Gallipoli Report – 2
ANZAC DAY ORDERS OF SERVICE
by Dr Jacqualine Hollingworth
25 APRIL 2000
On Anzac Day three services were held on the Gallipoli Peninsula. The Dawn Service commemorated the 85th Anniversary of the Allied Landings and was held at the Anzac Commemorative site – the new Gallipoli Peninsula Peace Park at North Beach. The ceremony was scheduled for 5.30 am. Further services were held at Lone pine, where an excerpt from The Anzac Graves of Gallipoli, by M Thwaites was read by a Simpson Prize winner. A ceremony was also held at Chuik Bair to commemorate the August 1915 Offensive mounted by the New Zealanders.
Prior to the opening ceremony the Australian Army Band Sydney gave a musical recital of different Australian and Anzac songs including We Are Australian, Click Go The Shears, Madam Mazelle from Armentiers, etc. Air-Vice Marshal Gary Beck, a director of the Australian War Graves Commission, was MC and introduced Didgeridoo Calling performed by Robert Slockee and the Karanga-Maori Call to Gathering performed by Corporal Lina Tarau. A piper from the New Zealand Defence Force played a lament and the official ceremony began.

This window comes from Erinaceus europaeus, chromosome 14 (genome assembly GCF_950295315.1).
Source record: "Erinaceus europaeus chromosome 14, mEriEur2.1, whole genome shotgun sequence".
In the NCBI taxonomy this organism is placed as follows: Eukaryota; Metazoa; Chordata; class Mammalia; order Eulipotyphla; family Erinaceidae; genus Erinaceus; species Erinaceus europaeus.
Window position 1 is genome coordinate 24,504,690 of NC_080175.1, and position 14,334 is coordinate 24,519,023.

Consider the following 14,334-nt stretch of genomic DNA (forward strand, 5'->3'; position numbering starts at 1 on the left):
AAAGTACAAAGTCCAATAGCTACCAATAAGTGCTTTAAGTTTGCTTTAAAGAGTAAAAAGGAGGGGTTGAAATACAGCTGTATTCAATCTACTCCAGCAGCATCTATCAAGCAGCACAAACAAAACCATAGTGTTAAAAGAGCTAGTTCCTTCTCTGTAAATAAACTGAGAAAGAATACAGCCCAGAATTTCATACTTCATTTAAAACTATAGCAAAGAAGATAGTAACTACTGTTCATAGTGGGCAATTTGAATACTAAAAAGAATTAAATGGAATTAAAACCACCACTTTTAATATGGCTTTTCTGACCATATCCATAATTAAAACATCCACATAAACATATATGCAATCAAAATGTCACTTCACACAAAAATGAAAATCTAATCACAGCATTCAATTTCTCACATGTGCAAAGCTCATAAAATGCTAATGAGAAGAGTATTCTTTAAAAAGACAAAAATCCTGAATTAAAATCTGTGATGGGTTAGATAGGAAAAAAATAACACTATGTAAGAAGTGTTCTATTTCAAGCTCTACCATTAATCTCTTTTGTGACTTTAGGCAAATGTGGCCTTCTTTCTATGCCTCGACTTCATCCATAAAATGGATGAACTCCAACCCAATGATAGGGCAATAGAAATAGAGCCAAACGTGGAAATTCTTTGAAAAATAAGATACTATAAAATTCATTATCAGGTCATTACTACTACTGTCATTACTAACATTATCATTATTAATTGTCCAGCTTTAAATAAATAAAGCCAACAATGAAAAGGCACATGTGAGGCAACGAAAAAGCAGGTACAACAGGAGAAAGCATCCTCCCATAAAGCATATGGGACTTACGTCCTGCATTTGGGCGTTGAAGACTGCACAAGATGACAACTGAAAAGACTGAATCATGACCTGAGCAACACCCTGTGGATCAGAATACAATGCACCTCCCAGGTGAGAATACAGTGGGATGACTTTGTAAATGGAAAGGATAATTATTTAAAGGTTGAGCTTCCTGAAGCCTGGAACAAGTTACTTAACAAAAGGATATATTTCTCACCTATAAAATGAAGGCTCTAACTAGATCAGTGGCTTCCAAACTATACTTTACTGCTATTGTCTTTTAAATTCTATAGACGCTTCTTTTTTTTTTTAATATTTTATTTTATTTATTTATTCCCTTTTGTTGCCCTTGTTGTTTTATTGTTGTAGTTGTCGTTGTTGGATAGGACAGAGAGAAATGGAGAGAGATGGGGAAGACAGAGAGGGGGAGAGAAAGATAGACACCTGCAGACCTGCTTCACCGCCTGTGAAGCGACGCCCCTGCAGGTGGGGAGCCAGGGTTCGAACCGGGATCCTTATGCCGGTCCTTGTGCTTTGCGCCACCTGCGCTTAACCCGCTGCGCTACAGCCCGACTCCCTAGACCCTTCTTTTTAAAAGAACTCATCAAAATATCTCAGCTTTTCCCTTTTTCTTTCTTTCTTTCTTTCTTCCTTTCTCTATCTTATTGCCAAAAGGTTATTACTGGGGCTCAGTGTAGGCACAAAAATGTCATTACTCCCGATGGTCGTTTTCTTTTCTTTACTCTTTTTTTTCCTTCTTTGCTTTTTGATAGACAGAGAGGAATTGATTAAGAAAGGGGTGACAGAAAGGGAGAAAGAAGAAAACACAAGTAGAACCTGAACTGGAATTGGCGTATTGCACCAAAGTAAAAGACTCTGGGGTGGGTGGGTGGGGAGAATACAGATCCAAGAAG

The ceremony attempted to bring together a mixture of spiritual readings from the Bible and Christian hymns with readings from traditional poetry and prayers for the fallen, combined with military ceremonials such as the mounting of the Catafaqul party, the Last Post and Reveille. As always the later ceremonial was moving as dawn washed over the hills and ridges of North beach and lit up the ‘Sphinx’, a rocky outcrop named by the Anzacs. Both the Prime Minister of Australia, John Howard, and the Prime Minister of New Zealand, Helen Clark, addressed the crowd estimated at 10,000.
It was gratifying to hear Mr David Cox, the National President of the New Zealand Returned Services Association, repeat the words of Mustafa Kemal Ataturk from a speech made in 1934 and reminding us all why we had assembled in the chilly dawn at Gallipoli.
Those heroes that shed their blood and lost their lives …
There is no difference between the Johnies and the Mehmers to us where they lie side by side here in this country of ours …
You, the mourners, who sent your sons from far away countries, wipe
away your tears …